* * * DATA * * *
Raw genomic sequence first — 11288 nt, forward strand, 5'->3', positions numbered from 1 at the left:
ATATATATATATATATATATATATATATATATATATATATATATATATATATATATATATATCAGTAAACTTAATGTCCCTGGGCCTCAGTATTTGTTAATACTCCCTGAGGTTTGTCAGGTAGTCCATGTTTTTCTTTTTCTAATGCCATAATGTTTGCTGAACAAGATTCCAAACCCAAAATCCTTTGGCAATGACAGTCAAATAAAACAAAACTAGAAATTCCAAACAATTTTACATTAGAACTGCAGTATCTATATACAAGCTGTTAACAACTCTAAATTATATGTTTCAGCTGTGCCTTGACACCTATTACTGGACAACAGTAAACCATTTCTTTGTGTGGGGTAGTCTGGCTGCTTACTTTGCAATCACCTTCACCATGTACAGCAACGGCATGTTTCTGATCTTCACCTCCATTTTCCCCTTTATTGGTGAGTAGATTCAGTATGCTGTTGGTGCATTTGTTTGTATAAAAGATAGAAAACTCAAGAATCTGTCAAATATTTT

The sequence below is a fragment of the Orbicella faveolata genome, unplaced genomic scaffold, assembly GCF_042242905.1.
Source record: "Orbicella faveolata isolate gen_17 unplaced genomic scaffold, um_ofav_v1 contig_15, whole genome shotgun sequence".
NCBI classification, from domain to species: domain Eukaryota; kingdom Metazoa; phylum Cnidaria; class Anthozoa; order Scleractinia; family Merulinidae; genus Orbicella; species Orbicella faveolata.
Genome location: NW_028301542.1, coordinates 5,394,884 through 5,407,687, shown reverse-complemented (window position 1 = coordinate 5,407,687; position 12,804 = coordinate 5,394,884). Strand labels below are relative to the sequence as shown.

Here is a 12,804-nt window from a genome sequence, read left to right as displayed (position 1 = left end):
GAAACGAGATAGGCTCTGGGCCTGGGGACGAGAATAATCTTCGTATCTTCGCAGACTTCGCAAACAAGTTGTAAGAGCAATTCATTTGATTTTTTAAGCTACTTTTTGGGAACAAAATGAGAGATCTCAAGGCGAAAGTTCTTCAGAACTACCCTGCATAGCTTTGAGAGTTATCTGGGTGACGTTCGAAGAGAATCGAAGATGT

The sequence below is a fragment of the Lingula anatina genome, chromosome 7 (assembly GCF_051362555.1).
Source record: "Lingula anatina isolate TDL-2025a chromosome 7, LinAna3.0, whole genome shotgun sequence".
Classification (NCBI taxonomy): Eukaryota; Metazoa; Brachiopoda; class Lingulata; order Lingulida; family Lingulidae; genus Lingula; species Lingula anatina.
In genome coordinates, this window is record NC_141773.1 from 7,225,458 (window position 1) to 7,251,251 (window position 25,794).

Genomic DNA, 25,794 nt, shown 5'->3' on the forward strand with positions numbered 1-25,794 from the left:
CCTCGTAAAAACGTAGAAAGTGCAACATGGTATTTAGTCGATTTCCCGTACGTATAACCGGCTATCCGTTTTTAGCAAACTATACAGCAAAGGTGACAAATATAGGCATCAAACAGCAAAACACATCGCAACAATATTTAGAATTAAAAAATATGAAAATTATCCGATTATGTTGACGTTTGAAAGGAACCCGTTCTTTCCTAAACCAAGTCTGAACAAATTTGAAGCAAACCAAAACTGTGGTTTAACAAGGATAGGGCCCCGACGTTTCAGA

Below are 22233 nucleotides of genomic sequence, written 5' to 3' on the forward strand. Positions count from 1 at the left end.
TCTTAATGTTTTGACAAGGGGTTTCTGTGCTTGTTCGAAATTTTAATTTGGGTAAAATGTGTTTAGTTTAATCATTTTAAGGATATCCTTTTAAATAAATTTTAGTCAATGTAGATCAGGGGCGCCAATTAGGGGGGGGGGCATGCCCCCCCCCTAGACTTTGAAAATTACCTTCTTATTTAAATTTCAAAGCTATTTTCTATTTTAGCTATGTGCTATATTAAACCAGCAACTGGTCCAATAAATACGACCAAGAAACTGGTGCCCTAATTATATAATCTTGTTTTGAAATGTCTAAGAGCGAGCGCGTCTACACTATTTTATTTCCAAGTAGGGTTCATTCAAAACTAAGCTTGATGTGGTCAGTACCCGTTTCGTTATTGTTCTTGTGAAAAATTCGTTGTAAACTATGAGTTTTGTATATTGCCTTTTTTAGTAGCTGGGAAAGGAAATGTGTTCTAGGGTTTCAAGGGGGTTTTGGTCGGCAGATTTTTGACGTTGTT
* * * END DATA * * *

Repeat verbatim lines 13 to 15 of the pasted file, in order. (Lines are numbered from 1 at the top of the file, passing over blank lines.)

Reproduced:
Genomic DNA, 25,794 nt, shown 5'->3' on the forward strand with positions numbered 1-25,794 from the left:
CCTCGTAAAAACGTAGAAAGTGCAACATGGTATTTAGTCGATTTCCCGTACGTATAACCGGCTATCCGTTTTTAGCAAACTATACAGCAAAGGTGACAAATATAGGCATCAAACAGCAAAACACATCGCAACAATATTTAGAATTAAAAAATATGAAAATTATCCGATTATGTTGACGTTTGAAAGGAACCCGTTCTTTCCTAAACCAAGTCTGAACAAATTTGAAGCAAACCAAAACTGTGGTTTAACAAGGATAGGGCCCCGACGTTTCAGA

Below are 22233 nucleotides of genomic sequence, written 5' to 3' on the forward strand. Positions count from 1 at the left end.